Wednesday, October 28, 2009

A Valuable Lesson in Efficiency

On a recent trip to London, I rented a car and experienced a valuable lesson in efficiency and environmental friendliness. A few years ago, city leaders decided that a toll should be levied on drivers who enter the city center as a way to alleviate gridlocked traffic, air pollution, and of course to raise additional revenue. Dubbed a “Congestion Pricing" scheme, any vehicle entering a designated area must pay a daily toll. The toll is paid online, and can be purchased for a single day, or in multiple day blocks. A sophisticated network of cameras placed around the perimeter records all vehicles entering the zone, and then compares license plates numbers with a comprehensive database of vehicle registration data. If your toll was not paid, the city will know, and failure to pay the toll that same day or soon after results in a hefty fine.

Although I had to part with a considerable chunk of change, the London experience triggered a slight smile, because I was so awed by the efficiency of it. It brought to mind the ancient system of toll collecting we have in many places back home. Like my fellow New Yorkers, I have grown accustomed to gridlocked traffic approaching toll booths around highways, bridges, and tunnels. Even for those of us with a wireless payment device like EZPass, traffic is still heavy. Besides the time delay factor, many other negative consequences surround toll booths. Noxious fumes from idling 18 wheelers prompt me to close the window and blast re-circulated air conditioning. And, I inevitably notice the swanky office building of the local transportation agency, typically a modernist wonder of architecture that would make Frank Lloyd Wright proud, replete with sweeping expanses of tinted glass, grand entrances, and landscaping suitable for a botanical garden. Finally, I am on my way, braving through a potholed, rusted bridge or tunnel, ostensibly because the transportation agency is perpetually cash strapped.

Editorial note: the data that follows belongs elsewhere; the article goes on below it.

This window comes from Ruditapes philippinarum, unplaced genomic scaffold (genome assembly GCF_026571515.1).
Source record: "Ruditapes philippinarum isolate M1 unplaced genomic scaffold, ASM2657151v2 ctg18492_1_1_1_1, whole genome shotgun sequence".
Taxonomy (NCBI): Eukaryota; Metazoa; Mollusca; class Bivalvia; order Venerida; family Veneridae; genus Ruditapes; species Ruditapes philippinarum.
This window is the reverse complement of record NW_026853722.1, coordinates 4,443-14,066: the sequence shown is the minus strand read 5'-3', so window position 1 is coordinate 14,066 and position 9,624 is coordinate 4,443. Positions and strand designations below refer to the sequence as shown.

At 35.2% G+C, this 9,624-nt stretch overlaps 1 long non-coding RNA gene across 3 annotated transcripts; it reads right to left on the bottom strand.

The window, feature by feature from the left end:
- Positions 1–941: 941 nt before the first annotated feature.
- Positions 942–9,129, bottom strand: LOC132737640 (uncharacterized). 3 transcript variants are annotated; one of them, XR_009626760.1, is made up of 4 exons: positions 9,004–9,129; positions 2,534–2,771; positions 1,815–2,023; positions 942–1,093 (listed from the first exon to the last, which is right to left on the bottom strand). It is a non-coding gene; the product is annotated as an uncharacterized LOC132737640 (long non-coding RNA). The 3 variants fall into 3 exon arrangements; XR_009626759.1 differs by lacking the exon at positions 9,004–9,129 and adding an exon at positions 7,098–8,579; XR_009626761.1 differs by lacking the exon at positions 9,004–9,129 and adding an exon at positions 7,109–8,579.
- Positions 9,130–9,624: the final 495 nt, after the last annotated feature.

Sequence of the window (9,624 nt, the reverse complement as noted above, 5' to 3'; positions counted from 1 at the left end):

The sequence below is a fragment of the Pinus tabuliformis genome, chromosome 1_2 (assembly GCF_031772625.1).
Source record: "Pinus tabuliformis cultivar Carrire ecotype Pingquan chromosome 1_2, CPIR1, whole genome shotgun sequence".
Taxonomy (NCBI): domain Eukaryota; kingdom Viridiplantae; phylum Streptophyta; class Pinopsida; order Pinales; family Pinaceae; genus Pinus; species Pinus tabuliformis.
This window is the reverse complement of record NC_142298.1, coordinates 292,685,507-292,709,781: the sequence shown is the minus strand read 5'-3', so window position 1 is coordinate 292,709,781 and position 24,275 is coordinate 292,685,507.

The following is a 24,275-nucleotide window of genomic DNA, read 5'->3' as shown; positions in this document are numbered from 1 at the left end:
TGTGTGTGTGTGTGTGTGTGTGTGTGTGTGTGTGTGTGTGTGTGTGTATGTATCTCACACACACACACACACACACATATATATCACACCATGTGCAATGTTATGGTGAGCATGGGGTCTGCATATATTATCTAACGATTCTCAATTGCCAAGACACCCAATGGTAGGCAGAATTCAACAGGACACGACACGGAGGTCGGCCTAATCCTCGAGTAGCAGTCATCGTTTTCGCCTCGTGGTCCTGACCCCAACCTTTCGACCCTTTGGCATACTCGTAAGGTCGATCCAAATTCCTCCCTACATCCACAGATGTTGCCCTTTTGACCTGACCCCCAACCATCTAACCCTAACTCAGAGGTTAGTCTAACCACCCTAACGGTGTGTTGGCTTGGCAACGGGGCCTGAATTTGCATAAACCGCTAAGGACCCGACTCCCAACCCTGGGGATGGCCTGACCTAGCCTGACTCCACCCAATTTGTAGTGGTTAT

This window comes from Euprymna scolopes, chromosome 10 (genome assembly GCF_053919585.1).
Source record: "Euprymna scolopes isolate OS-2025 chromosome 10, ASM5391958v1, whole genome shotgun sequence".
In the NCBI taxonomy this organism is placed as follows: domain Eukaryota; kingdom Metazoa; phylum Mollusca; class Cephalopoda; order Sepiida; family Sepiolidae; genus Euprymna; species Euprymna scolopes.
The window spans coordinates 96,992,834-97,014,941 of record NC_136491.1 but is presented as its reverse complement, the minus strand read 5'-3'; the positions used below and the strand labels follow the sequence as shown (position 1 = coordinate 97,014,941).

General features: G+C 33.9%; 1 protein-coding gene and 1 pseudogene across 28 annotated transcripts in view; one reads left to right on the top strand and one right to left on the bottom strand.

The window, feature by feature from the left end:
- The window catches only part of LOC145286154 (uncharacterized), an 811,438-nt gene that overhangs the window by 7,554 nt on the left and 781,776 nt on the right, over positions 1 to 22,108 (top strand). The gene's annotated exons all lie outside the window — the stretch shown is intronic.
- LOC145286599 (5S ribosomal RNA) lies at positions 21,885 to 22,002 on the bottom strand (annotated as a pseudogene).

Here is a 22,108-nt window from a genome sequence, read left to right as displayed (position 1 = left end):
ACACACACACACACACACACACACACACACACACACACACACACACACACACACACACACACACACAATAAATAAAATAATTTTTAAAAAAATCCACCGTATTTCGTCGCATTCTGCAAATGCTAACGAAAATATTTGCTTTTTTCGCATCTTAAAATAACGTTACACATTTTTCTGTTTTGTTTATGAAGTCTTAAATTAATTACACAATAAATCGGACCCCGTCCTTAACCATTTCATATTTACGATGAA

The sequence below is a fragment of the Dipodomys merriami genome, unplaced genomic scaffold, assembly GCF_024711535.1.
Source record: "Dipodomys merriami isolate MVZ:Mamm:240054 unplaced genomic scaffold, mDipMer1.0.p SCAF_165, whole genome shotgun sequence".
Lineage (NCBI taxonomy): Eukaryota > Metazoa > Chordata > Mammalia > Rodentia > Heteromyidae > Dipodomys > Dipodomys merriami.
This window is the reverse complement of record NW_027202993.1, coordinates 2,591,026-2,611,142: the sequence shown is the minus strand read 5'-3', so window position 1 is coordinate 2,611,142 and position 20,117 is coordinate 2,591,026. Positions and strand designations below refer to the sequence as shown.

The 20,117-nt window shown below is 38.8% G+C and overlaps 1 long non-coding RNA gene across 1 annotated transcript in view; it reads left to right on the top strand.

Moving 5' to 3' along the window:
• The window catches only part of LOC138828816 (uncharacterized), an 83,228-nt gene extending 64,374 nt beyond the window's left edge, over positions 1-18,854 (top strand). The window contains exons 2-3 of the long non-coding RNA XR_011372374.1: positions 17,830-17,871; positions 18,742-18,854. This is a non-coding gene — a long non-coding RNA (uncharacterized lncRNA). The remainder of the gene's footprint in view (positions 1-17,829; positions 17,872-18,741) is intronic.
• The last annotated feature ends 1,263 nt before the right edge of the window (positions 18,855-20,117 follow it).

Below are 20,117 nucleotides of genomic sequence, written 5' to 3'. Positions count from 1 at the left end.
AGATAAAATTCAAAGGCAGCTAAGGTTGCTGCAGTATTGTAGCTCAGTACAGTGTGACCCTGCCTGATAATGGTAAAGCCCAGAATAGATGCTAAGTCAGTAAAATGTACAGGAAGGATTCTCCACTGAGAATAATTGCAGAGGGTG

How many billions of dollars are wasted through this scheme? Think of all the lost time opportunities for delivery trucks, salespeople, professionals, and countless others. Think of all the money funneled into redundant transportation agencies. And think of the environmental damage produced from idling traffic. In a time when our government’s deficit is growing at a startling rate and massive federal stimulus packages increase federal spending even further, wouldn’t it make more sense to consider cost reductions in areas that are wasteful, inefficient, and harmful to the environment all at the same time?

Our government would be wise to borrow some ideas from across the Pond.